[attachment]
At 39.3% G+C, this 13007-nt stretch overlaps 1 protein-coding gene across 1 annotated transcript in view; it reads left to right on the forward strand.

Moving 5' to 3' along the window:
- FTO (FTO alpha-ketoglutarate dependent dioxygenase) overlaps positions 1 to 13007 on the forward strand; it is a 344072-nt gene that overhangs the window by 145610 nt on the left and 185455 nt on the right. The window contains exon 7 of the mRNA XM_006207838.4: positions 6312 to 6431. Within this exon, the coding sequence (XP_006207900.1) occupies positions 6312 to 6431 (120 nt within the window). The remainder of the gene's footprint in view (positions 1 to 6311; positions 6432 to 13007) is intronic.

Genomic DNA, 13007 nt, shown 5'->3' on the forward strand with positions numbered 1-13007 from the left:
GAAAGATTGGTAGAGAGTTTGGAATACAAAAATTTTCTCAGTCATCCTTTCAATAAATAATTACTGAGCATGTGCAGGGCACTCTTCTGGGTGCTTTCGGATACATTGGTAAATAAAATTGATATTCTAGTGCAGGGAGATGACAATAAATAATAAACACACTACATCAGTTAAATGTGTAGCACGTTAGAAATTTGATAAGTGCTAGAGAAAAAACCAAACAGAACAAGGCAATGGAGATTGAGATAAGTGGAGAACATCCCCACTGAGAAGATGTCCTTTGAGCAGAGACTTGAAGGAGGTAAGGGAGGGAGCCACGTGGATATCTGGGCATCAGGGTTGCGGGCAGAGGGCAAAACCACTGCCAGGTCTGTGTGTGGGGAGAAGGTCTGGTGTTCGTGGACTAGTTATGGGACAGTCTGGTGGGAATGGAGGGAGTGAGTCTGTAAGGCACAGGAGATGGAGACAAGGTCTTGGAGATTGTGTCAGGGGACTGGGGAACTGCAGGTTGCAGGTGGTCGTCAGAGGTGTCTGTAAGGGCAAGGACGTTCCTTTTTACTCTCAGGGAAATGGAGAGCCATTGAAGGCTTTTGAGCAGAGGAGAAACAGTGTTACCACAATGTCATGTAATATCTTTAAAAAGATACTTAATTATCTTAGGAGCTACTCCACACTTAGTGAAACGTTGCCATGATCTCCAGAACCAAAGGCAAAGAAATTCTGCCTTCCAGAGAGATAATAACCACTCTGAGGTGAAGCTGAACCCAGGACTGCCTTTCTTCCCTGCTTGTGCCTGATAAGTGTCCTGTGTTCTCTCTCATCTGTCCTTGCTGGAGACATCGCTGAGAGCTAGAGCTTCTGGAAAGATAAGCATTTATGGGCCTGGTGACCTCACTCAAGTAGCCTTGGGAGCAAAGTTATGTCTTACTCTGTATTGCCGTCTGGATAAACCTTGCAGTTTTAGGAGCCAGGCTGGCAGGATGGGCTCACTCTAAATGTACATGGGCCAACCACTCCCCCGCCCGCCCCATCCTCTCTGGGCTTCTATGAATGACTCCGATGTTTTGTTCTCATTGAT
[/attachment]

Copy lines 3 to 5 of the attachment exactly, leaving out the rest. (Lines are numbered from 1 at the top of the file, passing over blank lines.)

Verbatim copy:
- FTO (FTO alpha-ketoglutarate dependent dioxygenase) overlaps positions 1 to 13007 on the forward strand; it is a 344072-nt gene that overhangs the window by 145610 nt on the left and 185455 nt on the right. The window contains exon 7 of the mRNA XM_006207838.4: positions 6312 to 6431. Within this exon, the coding sequence (XP_006207900.1) occupies positions 6312 to 6431 (120 nt within the window). The remainder of the gene's footprint in view (positions 1 to 6311; positions 6432 to 13007) is intronic.

Genomic DNA, 13007 nt, shown 5'->3' on the forward strand with positions numbered 1-13007 from the left:
GAAAGATTGGTAGAGAGTTTGGAATACAAAAATTTTCTCAGTCATCCTTTCAATAAATAATTACTGAGCATGTGCAGGGCACTCTTCTGGGTGCTTTCGGATACATTGGTAAATAAAATTGATATTCTAGTGCAGGGAGATGACAATAAATAATAAACACACTACATCAGTTAAATGTGTAGCACGTTAGAAATTTGATAAGTGCTAGAGAAAAAACCAAACAGAACAAGGCAATGGAGATTGAGATAAGTGGAGAACATCCCCACTGAGAAGATGTCCTTTGAGCAGAGACTTGAAGGAGGTAAGGGAGGGAGCCACGTGGATATCTGGGCATCAGGGTTGCGGGCAGAGGGCAAAACCACTGCCAGGTCTGTGTGTGGGGAGAAGGTCTGGTGTTCGTGGACTAGTTATGGGACAGTCTGGTGGGAATGGAGGGAGTGAGTCTGTAAGGCACAGGAGATGGAGACAAGGTCTTGGAGATTGTGTCAGGGGACTGGGGAACTGCAGGTTGCAGGTGGTCGTCAGAGGTGTCTGTAAGGGCAAGGACGTTCCTTTTTACTCTCAGGGAAATGGAGAGCCATTGAAGGCTTTTGAGCAGAGGAGAAACAGTGTTACCACAATGTCATGTAATATCTTTAAAAAGATACTTAATTATCTTAGGAGCTACTCCACACTTAGTGAAACGTTGCCATGATCTCCAGAACCAAAGGCAAAGAAATTCTGCCTTCCAGAGAGATAATAACCACTCTGAGGTGAAGCTGAACCCAGGACTGCCTTTCTTCCCTGCTTGTGCCTGATAAGTGTCCTGTGTTCTCTCTCATCTGTCCTTGCTGGAGACATCGCTGAGAGCTAGAGCTTCTGGAAAGATAAGCATTTATGGGCCTGGTGACCTCACTCAAGTAGCCTTGGGAGCAAAGTTATGTCTTACTCTGTATTGCCGTCTGGATAAACCTTGCAGTTTTAGGAGCCAGGCTGGCAGGATGGGCTCACTCTAAATGTACATGGGCCAACCACTCCCCCGCCCGCCCCATCCTCTCTGGGCTTCTATGAATGACTCCGATGTTTTGTTCTCATTGAT